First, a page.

Saurabh Kumar

MD at Energy Efficiency Services Limited, is bringing in big and lasting changes, especially in the lights and electric car spaces…

Whatever job he takes up, Saurabh Kumar finds himself firmly in the vanguard of reform. What can be more pioneering right now (apart from artificial intelligence) than ushering in electric cars? Switching the entire government fleet to electric vehicles (EVs)? Creating a whole new infrastructure of charging stations to support these cars? It’s a fascinating job and, after five years as head of Energy Efficiency Services Limited (EESL), set up to lead India’s energy efficiency programme to reduce carbon emissions as parts of its climate change goals, Kumar has lost none of his enthusiasm.

EESL has kick-started the government’s EV programme under which, to begin with, half a million cars used by the government, its agencies, public sector undertakings and regulatory bodies are going to be replaced with electric cars. The first 120 cars to be manufactured for the government were rolled out on March 7 this year and handed over to various departments. The next batch will be handed over soon.

“We have proposed that the government fleet should switch to electric cars because this would send the right signal to the industry. The ministry has urged all departments to make the switch but it is, ultimately, up to every minister and every state government. Andhra Pradesh has committed itself to making all government cars electric,” he says.

The government fleet is simply a subset of the wider goal of promoting electric mobility. Kumar himself has been driving an electric car to commute between his home near India Gate to the EESL office in Noida and is happy with the experience. Electric cars, he notes, have an amazingly lower operational cost as compared to petrol or diesel cars. Their operational cost is one-sixth that of a petrol car and it is this that compensates for its high capital cost. “You recover the capital cost very fast. People are prepared to pay a higher price for the sake of lower operational costs,” he says.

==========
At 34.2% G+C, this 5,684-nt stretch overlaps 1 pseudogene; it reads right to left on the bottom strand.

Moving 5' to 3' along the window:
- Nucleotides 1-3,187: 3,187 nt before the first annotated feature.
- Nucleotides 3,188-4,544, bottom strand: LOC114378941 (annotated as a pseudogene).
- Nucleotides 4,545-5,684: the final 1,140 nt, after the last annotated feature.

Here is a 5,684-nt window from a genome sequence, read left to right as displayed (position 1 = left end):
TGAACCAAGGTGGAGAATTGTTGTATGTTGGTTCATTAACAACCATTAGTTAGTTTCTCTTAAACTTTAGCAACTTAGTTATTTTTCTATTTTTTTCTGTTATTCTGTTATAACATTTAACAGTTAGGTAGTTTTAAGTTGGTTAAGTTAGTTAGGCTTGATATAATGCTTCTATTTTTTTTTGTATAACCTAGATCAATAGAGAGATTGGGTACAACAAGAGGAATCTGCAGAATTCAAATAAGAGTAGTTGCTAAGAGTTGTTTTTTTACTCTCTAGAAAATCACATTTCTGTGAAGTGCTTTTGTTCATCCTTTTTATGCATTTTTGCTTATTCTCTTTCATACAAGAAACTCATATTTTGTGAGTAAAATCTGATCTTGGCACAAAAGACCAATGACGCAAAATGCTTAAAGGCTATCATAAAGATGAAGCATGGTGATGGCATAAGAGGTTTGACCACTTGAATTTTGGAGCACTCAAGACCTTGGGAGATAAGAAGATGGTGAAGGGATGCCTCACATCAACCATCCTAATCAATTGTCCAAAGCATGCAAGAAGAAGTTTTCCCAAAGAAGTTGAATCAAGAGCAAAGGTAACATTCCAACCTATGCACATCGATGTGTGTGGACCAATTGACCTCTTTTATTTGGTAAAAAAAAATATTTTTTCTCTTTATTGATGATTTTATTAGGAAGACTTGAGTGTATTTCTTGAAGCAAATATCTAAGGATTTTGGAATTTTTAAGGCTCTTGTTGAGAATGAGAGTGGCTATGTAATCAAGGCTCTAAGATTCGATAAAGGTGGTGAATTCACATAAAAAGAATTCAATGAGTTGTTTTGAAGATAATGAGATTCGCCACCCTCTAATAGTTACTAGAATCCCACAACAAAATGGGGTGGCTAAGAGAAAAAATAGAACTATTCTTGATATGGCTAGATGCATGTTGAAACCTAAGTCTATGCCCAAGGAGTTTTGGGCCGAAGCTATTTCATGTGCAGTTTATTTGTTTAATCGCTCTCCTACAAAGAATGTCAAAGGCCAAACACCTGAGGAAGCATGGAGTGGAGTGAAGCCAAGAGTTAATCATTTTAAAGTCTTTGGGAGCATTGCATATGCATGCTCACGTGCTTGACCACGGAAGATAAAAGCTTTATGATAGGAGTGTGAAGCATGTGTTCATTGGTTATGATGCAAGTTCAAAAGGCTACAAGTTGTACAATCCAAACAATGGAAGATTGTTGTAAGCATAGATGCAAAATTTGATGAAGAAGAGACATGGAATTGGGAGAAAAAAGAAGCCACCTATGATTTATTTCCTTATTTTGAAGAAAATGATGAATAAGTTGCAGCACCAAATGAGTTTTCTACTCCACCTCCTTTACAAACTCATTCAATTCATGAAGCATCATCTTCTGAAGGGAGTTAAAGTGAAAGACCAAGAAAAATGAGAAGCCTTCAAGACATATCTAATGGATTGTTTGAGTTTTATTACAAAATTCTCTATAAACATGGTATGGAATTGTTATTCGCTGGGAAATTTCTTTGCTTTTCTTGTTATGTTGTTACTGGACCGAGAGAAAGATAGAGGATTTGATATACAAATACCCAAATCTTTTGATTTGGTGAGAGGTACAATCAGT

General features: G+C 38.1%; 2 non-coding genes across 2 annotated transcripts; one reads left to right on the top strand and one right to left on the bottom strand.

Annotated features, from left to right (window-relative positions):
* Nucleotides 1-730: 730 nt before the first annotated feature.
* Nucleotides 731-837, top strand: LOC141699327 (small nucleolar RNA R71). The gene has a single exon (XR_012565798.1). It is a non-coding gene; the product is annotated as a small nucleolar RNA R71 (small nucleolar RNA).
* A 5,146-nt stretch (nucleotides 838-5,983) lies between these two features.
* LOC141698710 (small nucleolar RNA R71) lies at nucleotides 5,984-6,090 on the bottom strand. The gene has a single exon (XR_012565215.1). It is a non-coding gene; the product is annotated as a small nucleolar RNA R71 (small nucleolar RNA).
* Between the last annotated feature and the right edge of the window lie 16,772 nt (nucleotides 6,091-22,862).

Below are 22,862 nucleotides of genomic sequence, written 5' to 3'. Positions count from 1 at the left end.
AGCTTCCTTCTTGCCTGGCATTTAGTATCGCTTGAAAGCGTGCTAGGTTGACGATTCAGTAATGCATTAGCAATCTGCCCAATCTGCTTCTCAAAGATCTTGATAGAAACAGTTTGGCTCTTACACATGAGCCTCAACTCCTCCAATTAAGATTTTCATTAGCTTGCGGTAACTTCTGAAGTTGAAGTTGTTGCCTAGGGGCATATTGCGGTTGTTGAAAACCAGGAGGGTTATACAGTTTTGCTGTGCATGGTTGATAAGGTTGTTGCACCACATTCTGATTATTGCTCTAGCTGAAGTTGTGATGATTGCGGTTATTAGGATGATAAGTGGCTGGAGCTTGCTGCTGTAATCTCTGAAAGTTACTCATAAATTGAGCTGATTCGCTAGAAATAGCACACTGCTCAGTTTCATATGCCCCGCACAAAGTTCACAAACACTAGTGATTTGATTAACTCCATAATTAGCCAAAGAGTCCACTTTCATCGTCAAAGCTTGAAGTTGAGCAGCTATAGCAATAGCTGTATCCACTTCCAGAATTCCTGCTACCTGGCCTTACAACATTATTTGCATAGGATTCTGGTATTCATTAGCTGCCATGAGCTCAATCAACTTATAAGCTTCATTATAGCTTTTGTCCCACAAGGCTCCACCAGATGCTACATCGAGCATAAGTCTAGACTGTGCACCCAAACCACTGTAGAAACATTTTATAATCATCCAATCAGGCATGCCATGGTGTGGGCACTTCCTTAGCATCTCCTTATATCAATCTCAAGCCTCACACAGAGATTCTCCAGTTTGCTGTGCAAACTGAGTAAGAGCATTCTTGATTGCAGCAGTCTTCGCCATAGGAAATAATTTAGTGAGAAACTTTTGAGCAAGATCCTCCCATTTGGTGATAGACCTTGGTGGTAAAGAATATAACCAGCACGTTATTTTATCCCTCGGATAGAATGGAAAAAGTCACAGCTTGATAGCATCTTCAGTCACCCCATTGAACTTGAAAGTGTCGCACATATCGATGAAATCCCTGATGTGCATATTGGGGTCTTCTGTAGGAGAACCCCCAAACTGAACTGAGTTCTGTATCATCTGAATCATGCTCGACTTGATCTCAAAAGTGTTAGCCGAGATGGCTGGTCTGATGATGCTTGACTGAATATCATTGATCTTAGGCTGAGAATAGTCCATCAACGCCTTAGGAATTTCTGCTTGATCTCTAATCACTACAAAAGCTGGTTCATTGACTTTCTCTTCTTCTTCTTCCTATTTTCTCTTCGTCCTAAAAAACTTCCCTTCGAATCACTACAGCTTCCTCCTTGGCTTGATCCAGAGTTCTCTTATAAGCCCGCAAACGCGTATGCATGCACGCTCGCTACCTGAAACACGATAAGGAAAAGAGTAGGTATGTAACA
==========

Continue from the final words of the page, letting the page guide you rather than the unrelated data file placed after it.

At the moment, not enough people are aware of the benefits. Charging stations are not close enough, triggering a “range anxiety”, that is, will my car run out of fuel before I reach the next charging station? “It’s a chicken-and-egg situation. We won’t be selling enough electric cars until we have the charging infrastructure that is visible to me as a consumer. A consumer won’t tolerate the risk of running out of fuel and being stranded,” he says.

The key is setting up charging stations all over the place quickly. “It’s not that petrol stations can’t become charging stations, or parking lots. They can. The issue is the regulatory uncertainty about who can own it and whether it is classified as the sale of power or a service. If it’s a service, at what tariff will the discoms provide it? Who are the people who can set up the charging stations?” says Kumar.

The power ministry has recently announced a policy on this regulatory issue, under which charging EVs will be a service and not a sale of electricity. This means that those setting up charging stations will not require a licence. “My hope is that the new policy will attract private sector (domestic and foreign) investment in charging infrastructure,” says Kumar. “If there is a decent return, investors will want to come in. In fact, there are already plenty of Indian companies getting into charging infrastructure.”

States such as Karnataka, Andhra Pradesh, Telangana and Maharashtra are considering waiving registration charges for electric car buyers as an incentive. Some countries waive parking fees. These are simple measures that can drive demand.

Meanwhile, the price of the battery (which constitutes about 60 per cent of the cost of an electric car) looks set to keep falling. This prediction of falling prices is based on global demand, excluding India. If demand in India is added to the equation, the price may fall even faster.

EESL has also launched India’s revolutionary LED bulb replacement programme, Unnat Jyoti by Affordable Lighting for All (UJALA), to hand out affordable bulbs to people. It is distributing 400,000-500,000 bulbs a day. Prices have come down from Rs 300 per bulb in 2014 to around Rs 38 per bulb today. Kumar says that it is now planning massive expansion in rural street lighting, high capacity energy efficient municipal water pumps and overseas markets.